Could you talk a little bit more about your experience with television?

I really like television.I feel like I’m from 30 Rock sometimes, where it’s been a driving force in my life. It is what I turn to when I do need comfort. A lot of people turn to books or friends, and I turn to television, not in an unhealthy way, I don’t think. Even in this interview we talked about Gilmore Girls, which really helps me come to terms with graduation. Part of the reason I like HoWM so much is the storytelling aspect. You are sharing and telling these stories that other people would otherwise not get a chance to listen to.

I think storytelling is the main thing that connected everything I wanted to do in my life, whether it’s the fact that I love podcast and listen to six episodes a day, or that I love television. I like hearing other people’s stories, and I like being able to help share other people’s stories. I watched West Wing and I decided I wanted to be President. I watched Scrubs and called my parents, “I wanted to be a doctor! This is definitely something I want to do or at least try.” I realized that all of those things weren’t coming out because of something deep inside. I want to save people and be a doctor, and my parents are both inspiring doctors and they do have really cool stories. But it’s more that I heard stories on television or at other aspects of my life. It’s the fact that they were stories that I related to and I loved that caused me to do things in my life. I made that connection. I always wanted to work in television, so I might as well just go for it.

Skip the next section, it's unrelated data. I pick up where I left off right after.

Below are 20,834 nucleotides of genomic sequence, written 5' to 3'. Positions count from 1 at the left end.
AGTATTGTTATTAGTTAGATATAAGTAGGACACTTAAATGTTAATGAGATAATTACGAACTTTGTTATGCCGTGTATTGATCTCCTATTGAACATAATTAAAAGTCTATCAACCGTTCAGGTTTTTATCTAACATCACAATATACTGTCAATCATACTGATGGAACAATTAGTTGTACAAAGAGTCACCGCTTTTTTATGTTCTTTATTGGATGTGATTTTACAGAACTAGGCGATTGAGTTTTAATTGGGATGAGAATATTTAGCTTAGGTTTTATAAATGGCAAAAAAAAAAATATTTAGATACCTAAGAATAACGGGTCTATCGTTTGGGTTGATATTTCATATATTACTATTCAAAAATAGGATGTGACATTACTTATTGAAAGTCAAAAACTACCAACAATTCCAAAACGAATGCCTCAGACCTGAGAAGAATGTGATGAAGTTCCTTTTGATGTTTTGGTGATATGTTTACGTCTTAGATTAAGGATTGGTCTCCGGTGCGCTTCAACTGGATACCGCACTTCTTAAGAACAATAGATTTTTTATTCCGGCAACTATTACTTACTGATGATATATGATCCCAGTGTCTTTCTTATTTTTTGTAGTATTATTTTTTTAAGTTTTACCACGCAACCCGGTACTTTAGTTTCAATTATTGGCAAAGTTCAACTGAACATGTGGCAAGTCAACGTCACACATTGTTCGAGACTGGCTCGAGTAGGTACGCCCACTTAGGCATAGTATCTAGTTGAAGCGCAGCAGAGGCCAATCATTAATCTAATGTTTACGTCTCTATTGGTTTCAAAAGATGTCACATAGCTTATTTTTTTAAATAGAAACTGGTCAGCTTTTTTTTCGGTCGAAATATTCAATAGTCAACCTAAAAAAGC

Video team with President Reveley in February 2015.

Do you have any solid plans for summer?

I’m doing Birthright once I graduate, going with my twin sister to Israel for ten days. That will be really cool. In terms of life plans, I’m literally going to move to Los Angeles where I think I know two people, and I have one really good friend who I’m fortunate enough to have and is probably going to move in with me; we are going to be roommates. We don’t really have any solid plans, which is really scary but also exciting, because it opens up so many possibilities.

I’m not going into this completely blind. I’ve done so many informational interviews and done so much research on where I should live, who I should be meeting, how should I talk to people, how should I network. I’ve called so many William & Mary alumni who live in LA area, phone chains on phone chains. People would say, “I don’t work in television but I know of a friend of a friend who might be willing to talk to you.” Then I would have to chase down every lead and follow up with everyone. I’ve definitely been doing that. Even though I don’t have a job per se, or even a place to live yet, I’m not worried about it. I think people are good and helpful, and they have been so nice to me. I think people expressed that they’d be willing to help introduce me to people and get settled. It’s just nice to see how responsive the William & Mary community is. All I did was calling them and say, “Hi, I’m a graduating senior moving to Los Angeles. Can you help me out?” and “Tell me what you did.”

Remember the time zone difference when you are doing your interviews because I messed that up one time and I felt so bad. It just didn’t click in my head. Oh yeah, California, that’s the other side of the country. 7 o’clock, I can do that, but it’s actually 10 o’clock my time. Oops!